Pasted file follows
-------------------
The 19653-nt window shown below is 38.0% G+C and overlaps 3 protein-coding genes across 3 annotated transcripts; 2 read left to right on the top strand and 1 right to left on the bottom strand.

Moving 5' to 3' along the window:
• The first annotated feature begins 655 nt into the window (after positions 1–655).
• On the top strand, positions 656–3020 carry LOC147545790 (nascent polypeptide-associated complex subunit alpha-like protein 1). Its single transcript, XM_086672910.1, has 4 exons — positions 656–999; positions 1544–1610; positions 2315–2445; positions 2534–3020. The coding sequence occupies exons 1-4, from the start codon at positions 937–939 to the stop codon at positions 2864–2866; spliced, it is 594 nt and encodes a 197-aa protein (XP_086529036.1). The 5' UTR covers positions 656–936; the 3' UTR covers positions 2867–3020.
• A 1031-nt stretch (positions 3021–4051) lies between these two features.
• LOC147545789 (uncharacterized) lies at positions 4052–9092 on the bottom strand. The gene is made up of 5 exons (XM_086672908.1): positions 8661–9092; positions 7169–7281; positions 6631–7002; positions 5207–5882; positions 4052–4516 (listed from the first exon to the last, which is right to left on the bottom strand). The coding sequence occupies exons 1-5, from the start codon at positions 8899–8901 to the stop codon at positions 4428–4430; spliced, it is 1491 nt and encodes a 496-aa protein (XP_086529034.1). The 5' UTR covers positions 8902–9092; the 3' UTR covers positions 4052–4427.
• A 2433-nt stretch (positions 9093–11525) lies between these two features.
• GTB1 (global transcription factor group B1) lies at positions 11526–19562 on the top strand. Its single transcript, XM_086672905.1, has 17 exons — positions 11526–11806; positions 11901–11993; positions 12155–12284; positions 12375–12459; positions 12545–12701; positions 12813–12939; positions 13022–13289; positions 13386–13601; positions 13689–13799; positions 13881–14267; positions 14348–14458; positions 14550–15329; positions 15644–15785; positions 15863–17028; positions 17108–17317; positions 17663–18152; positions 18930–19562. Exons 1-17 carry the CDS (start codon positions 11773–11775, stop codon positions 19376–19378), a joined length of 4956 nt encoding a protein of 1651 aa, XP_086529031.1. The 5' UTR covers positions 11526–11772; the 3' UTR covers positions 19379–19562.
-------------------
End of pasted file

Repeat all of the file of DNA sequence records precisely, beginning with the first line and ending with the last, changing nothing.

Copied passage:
The 19653-nt window shown below is 38.0% G+C and overlaps 3 protein-coding genes across 3 annotated transcripts; 2 read left to right on the top strand and 1 right to left on the bottom strand.

Moving 5' to 3' along the window:
• The first annotated feature begins 655 nt into the window (after positions 1–655).
• On the top strand, positions 656–3020 carry LOC147545790 (nascent polypeptide-associated complex subunit alpha-like protein 1). Its single transcript, XM_086672910.1, has 4 exons — positions 656–999; positions 1544–1610; positions 2315–2445; positions 2534–3020. The coding sequence occupies exons 1-4, from the start codon at positions 937–939 to the stop codon at positions 2864–2866; spliced, it is 594 nt and encodes a 197-aa protein (XP_086529036.1). The 5' UTR covers positions 656–936; the 3' UTR covers positions 2867–3020.
• A 1031-nt stretch (positions 3021–4051) lies between these two features.
• LOC147545789 (uncharacterized) lies at positions 4052–9092 on the bottom strand. The gene is made up of 5 exons (XM_086672908.1): positions 8661–9092; positions 7169–7281; positions 6631–7002; positions 5207–5882; positions 4052–4516 (listed from the first exon to the last, which is right to left on the bottom strand). The coding sequence occupies exons 1-5, from the start codon at positions 8899–8901 to the stop codon at positions 4428–4430; spliced, it is 1491 nt and encodes a 496-aa protein (XP_086529034.1). The 5' UTR covers positions 8902–9092; the 3' UTR covers positions 4052–4427.
• A 2433-nt stretch (positions 9093–11525) lies between these two features.
• GTB1 (global transcription factor group B1) lies at positions 11526–19562 on the top strand. Its single transcript, XM_086672905.1, has 17 exons — positions 11526–11806; positions 11901–11993; positions 12155–12284; positions 12375–12459; positions 12545–12701; positions 12813–12939; positions 13022–13289; positions 13386–13601; positions 13689–13799; positions 13881–14267; positions 14348–14458; positions 14550–15329; positions 15644–15785; positions 15863–17028; positions 17108–17317; positions 17663–18152; positions 18930–19562. Exons 1-17 carry the CDS (start codon positions 11773–11775, stop codon positions 19376–19378), a joined length of 4956 nt encoding a protein of 1651 aa, XP_086529031.1. The 5' UTR covers positions 11526–11772; the 3' UTR covers positions 19379–19562.